Toddler using indicating verbs in sign language

The uses of basic ASL indicating verbs, basic classifier predicates, and referential spaces quickly emerged in Juli's language acquisition.

This parallels to the same developmental milestone in spoken language in which a toddler begins to inflect a verb. Below are some examples.

Lately I noticed that the toddler Juli (age 2;1,3) began to inflect an ASL plain verb into an indicating verb. For example, she produced (father) eat and then produced the inflected verb eat-loc toward the father's picture above the fireplace. She used this spatial reference for an absent referent to indicate "him".

However, the ASL verb to-eat can't be inflected in ASL grammar. But, it's not unusual to find such in toddlers. It appears that toddlers may experiment with the idea of inflecting verbs and learn what works and what not grammatically.

Researchers have reported that children, as young as 2 years old, use uninflected forms of the verb, and spatial inflection appears to be completely mature by the age six. (Emmorey, 2002).

Juli talked about the gift that her Grandma Z gave her. She pointed at something in the cabinet and uttered ix-loc grandmother gift-me. At first she indicated the space with gift (toward away from her), but quickly she corrected it and indicated toward herself ("give me a gift").

During that time, another form of early inflection was that Juli first "inflected" pointing. That is, she twisted or oriented her wrist and/or bent her finger to specific the "bent" direction. Now she was able to point "under" the window which covered another window on the computer screen.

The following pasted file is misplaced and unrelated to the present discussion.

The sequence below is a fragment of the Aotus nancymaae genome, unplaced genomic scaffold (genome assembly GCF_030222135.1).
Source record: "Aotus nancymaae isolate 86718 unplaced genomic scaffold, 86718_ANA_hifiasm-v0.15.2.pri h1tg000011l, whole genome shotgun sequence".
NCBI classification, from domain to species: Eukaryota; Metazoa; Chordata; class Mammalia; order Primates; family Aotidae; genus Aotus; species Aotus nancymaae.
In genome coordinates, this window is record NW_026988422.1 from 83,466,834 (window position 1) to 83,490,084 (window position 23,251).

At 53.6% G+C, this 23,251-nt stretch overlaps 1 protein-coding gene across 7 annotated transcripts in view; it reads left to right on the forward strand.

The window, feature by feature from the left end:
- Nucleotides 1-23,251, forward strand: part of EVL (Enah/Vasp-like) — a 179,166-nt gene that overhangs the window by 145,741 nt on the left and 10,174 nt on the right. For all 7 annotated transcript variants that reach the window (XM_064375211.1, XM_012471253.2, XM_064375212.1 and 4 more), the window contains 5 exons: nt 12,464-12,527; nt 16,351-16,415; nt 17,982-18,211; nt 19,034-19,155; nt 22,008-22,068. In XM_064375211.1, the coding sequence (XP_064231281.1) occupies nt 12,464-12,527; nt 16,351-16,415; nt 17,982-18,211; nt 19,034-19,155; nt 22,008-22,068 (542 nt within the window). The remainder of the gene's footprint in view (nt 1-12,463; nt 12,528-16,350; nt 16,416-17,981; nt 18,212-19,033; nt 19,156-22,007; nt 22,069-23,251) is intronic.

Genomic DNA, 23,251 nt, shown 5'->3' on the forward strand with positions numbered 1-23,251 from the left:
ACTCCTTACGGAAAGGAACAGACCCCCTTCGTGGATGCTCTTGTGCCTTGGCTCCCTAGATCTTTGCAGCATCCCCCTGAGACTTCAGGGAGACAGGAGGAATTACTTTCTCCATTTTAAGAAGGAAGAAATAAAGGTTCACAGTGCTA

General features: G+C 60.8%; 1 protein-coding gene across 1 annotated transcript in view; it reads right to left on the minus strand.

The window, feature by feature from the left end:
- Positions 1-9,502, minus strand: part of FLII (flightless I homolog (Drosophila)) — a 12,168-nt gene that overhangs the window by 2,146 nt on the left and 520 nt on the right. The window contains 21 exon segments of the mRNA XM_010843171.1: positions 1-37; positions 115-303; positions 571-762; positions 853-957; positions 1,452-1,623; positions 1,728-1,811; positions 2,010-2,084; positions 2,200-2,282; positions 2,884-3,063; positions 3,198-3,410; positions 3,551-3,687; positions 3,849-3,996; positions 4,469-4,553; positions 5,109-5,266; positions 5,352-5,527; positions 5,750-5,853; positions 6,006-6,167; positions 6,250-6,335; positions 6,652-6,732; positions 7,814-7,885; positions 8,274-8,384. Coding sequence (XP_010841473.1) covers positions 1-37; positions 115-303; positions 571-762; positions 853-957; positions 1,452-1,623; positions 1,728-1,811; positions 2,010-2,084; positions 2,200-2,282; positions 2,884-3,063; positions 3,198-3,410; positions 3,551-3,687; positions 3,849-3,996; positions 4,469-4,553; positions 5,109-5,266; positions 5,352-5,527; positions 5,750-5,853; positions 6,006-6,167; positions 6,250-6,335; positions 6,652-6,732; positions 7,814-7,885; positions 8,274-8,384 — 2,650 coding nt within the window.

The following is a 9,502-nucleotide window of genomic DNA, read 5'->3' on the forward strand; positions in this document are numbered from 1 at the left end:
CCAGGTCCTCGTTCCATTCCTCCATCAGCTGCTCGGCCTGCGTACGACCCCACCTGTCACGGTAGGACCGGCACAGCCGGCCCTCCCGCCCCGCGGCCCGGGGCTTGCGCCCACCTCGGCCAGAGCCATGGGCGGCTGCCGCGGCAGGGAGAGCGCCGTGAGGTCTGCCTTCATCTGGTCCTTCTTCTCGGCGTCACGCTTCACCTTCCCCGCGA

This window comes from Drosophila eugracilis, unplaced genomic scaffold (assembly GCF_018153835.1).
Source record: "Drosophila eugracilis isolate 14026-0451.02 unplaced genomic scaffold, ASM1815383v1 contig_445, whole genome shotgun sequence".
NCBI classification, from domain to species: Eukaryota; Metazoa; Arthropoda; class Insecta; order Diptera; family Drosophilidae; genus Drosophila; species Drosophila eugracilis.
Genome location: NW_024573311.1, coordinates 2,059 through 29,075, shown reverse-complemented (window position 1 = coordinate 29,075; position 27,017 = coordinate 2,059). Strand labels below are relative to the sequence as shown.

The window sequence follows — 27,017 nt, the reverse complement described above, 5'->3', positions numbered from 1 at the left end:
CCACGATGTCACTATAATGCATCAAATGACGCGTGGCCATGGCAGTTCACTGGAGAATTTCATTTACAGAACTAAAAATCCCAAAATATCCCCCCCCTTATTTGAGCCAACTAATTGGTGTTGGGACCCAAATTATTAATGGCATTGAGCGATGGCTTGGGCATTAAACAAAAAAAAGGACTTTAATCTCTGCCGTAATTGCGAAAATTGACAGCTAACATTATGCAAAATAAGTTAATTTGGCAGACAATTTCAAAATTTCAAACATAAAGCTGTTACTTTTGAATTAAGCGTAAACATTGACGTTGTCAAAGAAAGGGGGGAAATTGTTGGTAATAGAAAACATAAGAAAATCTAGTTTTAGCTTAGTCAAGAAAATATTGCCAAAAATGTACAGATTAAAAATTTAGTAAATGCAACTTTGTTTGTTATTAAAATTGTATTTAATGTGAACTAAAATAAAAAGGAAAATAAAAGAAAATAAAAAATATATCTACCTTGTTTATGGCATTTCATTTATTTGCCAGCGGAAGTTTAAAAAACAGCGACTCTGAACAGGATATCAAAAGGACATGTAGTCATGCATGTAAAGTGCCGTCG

Toddler inflecting ASL verbs

Several months later (2;7,2), toddler Juli has been inflecting the ASL verb gift for the past several weeks, such as gift-me and gift-you.

Lately, she had inflected some more ASL verbs in addition to give, such as: bring-to[ref], sprinkle-on-me (wanting me to sprinkle hose water on her), etc.

Phonological development

Juli continued to struggle with forming the letter/handshape "F". Whenever she willed to form the letter "F", she ended up forming the handshape "W". She eventually uttered water with the perfect production ("W" handshape).

Syntactic development

Another time, Juli watched the video clips on my camera. As she came across the video where she and I visited a pet store, Juli begged want rabbit store, want+want+want.

I explained that we already went there that morning and couldn't go again. She again asked please! and she uttered with a classifier predicate ix-me cl-stand there-ref, in which she used the "2" handshape (a classifier for a standing person) and indicated at the camera screen. It seemed that she tried to find another way to tell me that she wanted to be there. She wanted to go there.

Juli came across a photograph of herself which was taken shortly after she was delivered into the world. I told her that I gave birth to her. She pulled up my shirt. She pointed to my stomach and signed born (inflected from my stomach) a few times. Then she specifically pointed to my belly button. It was a very special moment and her signing was beautiful. No video captured, unfortunately.

Juli wanted me to play inside the tent again like I did the other day. She uttered more ix(tent) hide. I understood her request.